No, not that kind of dirty, ya PERV. Paul Rozin, a psychologist and emeritus professor here at Penn was featured in an article in today's New York Times for his expertise regarding the evolution of disgust as an emotional response.
According to the article, disgust, which up until recently was not fully understood from a psychological perspective, is one of the most universally elicited emotions–more so than anger and even fear. Initially, disgust evolved so we would avoid putting dirty things in our mouths (as if that's ever stopped anyone). Rozin and his colleagues conducted research to elaborate this hypothesis, finding that another reason disgust exists is to separate ourselves from animals--which explains why we (well, some of us) find behaviors like pooping, dying and sex super icky.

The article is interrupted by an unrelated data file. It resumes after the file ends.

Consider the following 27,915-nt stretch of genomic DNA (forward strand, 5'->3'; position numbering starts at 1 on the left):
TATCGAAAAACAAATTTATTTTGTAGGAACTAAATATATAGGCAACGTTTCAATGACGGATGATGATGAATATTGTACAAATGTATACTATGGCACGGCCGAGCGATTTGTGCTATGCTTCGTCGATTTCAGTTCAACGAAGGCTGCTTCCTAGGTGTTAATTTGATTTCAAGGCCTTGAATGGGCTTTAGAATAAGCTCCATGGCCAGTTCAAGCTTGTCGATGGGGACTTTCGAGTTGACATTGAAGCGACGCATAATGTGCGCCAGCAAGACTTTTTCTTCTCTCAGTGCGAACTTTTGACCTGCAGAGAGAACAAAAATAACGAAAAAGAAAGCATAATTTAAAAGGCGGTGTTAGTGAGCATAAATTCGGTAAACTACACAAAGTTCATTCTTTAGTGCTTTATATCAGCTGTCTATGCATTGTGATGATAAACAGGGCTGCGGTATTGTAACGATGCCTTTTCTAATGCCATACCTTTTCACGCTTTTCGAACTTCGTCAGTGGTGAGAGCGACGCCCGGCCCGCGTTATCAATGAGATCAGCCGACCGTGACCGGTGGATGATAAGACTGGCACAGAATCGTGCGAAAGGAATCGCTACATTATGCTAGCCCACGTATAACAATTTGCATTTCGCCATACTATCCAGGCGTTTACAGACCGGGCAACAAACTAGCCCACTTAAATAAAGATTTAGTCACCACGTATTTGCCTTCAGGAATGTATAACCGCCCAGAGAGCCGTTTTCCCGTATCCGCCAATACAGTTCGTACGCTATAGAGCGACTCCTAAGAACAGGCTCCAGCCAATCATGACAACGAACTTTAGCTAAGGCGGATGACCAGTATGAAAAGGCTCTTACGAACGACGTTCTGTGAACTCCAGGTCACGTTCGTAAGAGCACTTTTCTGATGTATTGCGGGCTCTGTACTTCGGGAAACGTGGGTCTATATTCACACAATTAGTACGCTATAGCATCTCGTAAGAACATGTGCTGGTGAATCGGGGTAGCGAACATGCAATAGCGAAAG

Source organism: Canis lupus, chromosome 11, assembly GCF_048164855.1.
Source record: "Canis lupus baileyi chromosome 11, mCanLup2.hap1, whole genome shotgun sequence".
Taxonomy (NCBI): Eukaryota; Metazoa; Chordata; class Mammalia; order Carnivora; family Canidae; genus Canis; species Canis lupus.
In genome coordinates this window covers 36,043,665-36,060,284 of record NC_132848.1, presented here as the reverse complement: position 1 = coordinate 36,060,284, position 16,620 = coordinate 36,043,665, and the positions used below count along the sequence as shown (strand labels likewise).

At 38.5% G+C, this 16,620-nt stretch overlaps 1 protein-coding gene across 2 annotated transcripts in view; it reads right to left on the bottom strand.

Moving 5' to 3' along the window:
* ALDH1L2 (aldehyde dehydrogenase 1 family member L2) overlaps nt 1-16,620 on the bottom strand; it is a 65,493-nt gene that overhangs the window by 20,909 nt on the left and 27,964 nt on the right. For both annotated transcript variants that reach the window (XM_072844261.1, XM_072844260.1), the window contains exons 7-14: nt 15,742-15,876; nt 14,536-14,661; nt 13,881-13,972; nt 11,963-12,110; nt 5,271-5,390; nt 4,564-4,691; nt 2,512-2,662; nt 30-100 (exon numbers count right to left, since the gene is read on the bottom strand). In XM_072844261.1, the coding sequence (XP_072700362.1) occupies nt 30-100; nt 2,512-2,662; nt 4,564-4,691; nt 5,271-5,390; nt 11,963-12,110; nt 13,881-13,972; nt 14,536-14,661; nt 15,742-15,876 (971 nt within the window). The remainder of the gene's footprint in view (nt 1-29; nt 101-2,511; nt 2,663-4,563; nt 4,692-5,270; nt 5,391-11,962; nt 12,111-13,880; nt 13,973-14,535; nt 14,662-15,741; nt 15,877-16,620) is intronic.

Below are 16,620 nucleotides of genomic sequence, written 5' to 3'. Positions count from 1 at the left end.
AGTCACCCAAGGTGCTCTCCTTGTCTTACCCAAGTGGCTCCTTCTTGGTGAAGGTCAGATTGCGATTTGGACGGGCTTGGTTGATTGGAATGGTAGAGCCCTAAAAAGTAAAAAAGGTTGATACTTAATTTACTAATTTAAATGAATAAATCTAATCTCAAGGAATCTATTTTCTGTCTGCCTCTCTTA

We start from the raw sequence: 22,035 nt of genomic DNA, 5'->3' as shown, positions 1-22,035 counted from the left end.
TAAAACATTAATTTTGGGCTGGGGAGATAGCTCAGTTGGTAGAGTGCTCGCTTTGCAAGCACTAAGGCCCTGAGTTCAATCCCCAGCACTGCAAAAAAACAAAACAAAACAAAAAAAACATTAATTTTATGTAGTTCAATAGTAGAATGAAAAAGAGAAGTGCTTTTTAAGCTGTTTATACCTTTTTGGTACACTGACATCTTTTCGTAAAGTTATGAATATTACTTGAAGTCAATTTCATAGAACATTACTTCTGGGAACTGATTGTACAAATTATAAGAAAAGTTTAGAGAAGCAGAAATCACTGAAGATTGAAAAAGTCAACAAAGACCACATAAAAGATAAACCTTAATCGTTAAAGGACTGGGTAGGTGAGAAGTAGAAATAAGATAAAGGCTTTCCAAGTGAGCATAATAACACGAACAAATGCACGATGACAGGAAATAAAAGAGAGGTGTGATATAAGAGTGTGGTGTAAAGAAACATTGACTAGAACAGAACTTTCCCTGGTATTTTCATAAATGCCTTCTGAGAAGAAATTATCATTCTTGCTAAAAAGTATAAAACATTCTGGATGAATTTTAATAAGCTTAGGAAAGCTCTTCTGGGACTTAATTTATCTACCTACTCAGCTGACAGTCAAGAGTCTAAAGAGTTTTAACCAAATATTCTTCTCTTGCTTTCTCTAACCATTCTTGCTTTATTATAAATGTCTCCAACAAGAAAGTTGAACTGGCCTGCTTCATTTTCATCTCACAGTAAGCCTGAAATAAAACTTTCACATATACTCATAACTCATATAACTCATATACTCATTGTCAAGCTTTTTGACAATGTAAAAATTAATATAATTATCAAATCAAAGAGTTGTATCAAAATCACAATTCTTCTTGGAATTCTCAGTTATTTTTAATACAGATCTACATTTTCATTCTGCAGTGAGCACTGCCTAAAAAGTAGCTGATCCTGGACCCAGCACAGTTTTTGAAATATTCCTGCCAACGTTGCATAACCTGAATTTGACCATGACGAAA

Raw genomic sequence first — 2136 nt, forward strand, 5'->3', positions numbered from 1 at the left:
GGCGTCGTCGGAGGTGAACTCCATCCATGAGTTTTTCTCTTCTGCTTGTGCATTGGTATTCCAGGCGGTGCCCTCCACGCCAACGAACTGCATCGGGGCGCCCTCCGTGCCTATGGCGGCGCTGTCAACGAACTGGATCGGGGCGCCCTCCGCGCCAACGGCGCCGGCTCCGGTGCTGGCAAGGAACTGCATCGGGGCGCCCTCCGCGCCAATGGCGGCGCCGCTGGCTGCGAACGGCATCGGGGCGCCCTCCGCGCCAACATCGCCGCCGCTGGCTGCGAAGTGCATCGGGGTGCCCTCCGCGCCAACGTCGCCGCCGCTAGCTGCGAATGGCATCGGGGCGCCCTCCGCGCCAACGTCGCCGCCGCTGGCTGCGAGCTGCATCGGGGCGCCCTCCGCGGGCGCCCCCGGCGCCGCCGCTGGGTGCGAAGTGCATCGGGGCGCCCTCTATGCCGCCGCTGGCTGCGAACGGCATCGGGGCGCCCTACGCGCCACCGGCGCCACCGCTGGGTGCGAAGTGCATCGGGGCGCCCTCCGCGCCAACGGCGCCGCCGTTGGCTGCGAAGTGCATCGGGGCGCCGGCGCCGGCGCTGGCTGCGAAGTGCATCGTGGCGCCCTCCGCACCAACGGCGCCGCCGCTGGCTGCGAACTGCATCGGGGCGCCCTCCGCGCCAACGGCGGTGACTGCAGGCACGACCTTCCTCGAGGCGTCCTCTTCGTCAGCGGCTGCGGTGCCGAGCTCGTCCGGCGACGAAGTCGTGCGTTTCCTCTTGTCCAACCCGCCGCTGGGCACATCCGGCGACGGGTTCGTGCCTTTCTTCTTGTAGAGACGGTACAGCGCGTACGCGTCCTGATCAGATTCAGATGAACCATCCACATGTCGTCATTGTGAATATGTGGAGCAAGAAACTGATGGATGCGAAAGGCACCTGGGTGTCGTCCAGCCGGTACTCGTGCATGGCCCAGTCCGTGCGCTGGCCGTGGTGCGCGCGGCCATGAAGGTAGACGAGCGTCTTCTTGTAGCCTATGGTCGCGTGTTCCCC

The rest of the article reflects on the immunological response to disgust and how it's used to promote cleanliness in advertising. Yay, science! Yay, Penn! And most of all: YAY, POOP.